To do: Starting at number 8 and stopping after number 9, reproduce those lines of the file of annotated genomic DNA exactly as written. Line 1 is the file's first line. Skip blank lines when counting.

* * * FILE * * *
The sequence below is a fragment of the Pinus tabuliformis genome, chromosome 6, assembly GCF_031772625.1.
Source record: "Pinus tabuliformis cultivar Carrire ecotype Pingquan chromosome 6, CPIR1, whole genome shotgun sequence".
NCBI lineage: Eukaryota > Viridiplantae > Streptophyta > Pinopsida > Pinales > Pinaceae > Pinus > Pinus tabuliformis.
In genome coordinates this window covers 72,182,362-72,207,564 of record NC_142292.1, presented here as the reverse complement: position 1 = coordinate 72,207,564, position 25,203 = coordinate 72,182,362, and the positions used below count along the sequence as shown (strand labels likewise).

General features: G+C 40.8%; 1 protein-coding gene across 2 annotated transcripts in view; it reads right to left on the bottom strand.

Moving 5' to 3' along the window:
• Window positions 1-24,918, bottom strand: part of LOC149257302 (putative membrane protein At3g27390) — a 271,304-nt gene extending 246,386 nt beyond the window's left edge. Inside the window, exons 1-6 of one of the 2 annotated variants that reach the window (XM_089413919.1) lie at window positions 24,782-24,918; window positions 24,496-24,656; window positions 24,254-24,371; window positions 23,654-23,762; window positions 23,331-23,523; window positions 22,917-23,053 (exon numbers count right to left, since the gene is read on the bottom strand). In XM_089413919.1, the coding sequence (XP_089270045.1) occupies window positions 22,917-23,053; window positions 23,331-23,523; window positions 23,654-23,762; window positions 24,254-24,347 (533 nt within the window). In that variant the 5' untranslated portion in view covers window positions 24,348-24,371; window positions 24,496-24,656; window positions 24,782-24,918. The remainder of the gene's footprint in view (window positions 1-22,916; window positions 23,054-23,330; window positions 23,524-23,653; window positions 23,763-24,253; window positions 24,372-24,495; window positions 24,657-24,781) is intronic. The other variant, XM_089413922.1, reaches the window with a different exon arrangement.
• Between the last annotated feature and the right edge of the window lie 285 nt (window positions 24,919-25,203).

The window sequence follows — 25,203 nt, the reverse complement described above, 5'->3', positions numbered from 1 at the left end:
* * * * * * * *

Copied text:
• Between the last annotated feature and the right edge of the window lie 285 nt (window positions 24,919-25,203).

The window sequence follows — 25,203 nt, the reverse complement described above, 5'->3', positions numbered from 1 at the left end: